Omani students share Northwest Indiana experience through PNW sponsorship


Half a world away, 1,000 students who have never seen Northwest Indiana are sharing the PNW experience.

Bayan College in Muscat, Oman, is effectively PNW’s sister school.  Since it was founded in 2006, Bayan has counted on PNW as an academic partner that offers educational programming, ongoing guidance and visiting faculty support.

This year PNW will be putting its fourth five-year contract in place with Bayan, furthering the academic partnership.

Purdue Northwest began its collaboration with Bayan because the government in Oman requires private colleges to develop a partnership with an experienced foreign university to oversee the college. For Bayan, PNW serves as a sponsor providing consultation, site visits, assessments and curriculum development.  Intercampus visitation and teaching opportunities for students and faculty are also an advantage of this partnership, promoting cross-cultural collaboration.

“Our role is to provide guidance on their academic programs, their academic program has to match ours, that’s the requirement of the country of Oman. Which is why you have to have a sponsored university,” said PNW Chancellor Thomas Keon.

PNW was approached 15 years ago by Juma Saleh Al-Ghailani, who was venturing into the university business in Oman to contribute to the country. With a vision to create a liberal arts college focusing on English and communication, PNW agreed to provide counsel for developing the college by working with accreditors, supplying curriculum and hiring faculty. PNW receives an annual stipend for consulting.

“None of us had necessarily built a university before. We learned to do this together and it’s gone awfully well . . . We do site visits, bring faculty and students there to teach or visit and meet with the minister of higher education” said Richard Rupp, PNW’s chief of staff, who has worked closely with the oversight of Bayan over the years.

Provided by PNW, Bayan’s curriculum is almost identical to the general education programs here. Courses are all taught in English to the Arabic-speaking students.

“I always admire the students at Bayan because they are going to college in a second language, that’s pretty tough,” said Rupp. “They all tend to do a first year in what we call foundation English language prep, then they launch into the curriculum.”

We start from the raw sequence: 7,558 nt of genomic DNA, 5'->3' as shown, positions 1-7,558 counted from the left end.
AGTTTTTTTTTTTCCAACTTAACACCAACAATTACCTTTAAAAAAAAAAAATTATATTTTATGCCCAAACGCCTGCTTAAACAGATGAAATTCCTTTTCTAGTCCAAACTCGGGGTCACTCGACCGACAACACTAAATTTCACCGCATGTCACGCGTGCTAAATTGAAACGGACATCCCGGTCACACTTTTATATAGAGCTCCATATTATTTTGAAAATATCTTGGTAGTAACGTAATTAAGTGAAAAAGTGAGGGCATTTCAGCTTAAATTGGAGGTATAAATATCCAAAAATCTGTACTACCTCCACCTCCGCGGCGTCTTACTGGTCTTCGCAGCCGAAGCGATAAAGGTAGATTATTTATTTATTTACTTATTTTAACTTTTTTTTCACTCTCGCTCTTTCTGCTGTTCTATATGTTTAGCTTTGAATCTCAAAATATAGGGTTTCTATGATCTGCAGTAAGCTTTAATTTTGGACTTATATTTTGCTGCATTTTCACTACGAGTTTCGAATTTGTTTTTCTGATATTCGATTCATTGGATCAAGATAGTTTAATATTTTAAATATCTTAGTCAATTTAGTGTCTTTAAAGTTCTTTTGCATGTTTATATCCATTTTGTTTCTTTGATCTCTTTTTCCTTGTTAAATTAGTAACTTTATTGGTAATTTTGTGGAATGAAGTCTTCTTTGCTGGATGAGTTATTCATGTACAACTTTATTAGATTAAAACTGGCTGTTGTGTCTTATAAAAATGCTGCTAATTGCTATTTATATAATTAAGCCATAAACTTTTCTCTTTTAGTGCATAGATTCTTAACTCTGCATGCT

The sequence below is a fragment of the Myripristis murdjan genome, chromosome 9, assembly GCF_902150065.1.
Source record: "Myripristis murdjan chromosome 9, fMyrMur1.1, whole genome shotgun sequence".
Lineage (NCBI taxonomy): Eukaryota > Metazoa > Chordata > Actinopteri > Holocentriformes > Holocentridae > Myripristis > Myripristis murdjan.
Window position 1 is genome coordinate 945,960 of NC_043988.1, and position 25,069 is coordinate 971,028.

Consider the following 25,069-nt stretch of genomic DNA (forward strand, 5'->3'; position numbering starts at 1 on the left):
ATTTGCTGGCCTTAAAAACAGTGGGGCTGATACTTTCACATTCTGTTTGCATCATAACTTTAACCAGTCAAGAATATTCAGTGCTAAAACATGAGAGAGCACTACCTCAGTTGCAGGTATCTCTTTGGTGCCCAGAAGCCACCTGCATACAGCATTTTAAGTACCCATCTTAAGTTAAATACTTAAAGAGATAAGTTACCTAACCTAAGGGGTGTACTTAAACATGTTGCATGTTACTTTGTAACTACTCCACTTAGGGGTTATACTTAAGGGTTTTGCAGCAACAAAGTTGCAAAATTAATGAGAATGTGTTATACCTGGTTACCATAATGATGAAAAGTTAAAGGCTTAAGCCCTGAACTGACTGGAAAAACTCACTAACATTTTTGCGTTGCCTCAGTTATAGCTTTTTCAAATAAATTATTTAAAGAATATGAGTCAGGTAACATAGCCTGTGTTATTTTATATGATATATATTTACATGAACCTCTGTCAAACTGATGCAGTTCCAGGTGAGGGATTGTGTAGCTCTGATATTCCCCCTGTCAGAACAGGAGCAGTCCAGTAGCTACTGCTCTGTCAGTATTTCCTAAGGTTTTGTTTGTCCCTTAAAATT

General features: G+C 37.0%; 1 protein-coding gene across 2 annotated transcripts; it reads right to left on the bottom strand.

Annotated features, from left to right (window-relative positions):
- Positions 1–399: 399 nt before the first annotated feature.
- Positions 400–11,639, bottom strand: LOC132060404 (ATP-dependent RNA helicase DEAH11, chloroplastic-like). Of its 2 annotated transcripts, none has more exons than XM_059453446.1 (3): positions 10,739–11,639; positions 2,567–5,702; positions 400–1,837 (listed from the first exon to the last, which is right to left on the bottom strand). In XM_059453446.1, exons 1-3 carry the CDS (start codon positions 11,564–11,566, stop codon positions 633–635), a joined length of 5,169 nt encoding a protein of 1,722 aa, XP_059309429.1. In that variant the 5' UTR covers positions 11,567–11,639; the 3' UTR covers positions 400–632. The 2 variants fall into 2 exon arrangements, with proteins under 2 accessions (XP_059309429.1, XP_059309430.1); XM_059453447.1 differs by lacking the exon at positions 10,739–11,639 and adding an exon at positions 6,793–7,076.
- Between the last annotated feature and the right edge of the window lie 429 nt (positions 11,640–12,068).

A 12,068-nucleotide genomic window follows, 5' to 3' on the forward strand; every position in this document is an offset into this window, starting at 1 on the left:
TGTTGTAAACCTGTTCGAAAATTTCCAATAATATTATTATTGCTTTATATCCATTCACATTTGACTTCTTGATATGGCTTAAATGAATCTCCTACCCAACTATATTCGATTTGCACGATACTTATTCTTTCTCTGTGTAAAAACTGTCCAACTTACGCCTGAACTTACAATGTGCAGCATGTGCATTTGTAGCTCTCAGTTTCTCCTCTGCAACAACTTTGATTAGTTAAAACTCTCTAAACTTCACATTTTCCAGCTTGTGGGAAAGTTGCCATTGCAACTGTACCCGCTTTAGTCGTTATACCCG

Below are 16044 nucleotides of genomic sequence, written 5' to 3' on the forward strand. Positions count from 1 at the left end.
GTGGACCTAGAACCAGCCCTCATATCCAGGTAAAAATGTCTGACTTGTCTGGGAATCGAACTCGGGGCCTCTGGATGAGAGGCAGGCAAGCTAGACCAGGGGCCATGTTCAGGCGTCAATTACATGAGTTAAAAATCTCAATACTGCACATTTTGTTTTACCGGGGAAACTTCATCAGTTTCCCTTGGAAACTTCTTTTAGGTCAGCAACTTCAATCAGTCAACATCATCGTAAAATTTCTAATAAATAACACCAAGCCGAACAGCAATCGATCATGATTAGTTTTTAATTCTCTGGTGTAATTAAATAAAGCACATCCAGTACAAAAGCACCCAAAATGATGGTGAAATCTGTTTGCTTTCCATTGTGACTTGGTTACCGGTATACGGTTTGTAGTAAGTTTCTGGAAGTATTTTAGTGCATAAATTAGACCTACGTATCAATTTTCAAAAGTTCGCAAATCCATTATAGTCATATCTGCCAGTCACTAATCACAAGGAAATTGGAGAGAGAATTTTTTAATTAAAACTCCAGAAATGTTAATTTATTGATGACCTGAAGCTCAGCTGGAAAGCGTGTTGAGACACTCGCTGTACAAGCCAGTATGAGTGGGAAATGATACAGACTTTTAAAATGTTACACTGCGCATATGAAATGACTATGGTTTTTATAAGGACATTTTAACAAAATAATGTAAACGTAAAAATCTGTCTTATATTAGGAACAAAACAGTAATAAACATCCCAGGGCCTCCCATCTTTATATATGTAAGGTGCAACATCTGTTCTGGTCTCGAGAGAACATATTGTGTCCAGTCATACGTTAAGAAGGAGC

Students attending Bayan College receive a degree from Bayan, not PNW.

PNW faculty and students have visited Oman several times, taking advantage of the opportunity to teach at Bayan and experience the country.

“We have faculty go there regularly, but not for prolonged periods of time. Usually anywhere from 1-to-6 weeks,” said Rupp. “We also have brought PNW students to Oman who are very eager to one day return and teach at Bayan.”

Encouragement of women achieving academic success in Oman is also a focus of both universities.

“There was a void there, the women didn’t have opportunities,” said Keon.

The ratio of women to men at Bayan is nine to one.

A constant shared goal between Bayan and PNW is to improve overall quality for students and further progress for Bayan by adopting new programs.

“Right now, at Bayan, we’re working on a cyber security program,” said Rupp. “Bayan is very focused on adopting programs that will produce jobs for their students.”

After a recent visit to Oman in February, Rupp noticed significant progress for the university.

“After this period of time the faculty is of higher quality than it has ever been, partly because they’re staying longer, and students are improving by becoming more acclimated to a culture of question and answer,” he said. “There is now a much more interactive experience going on in the classroom.”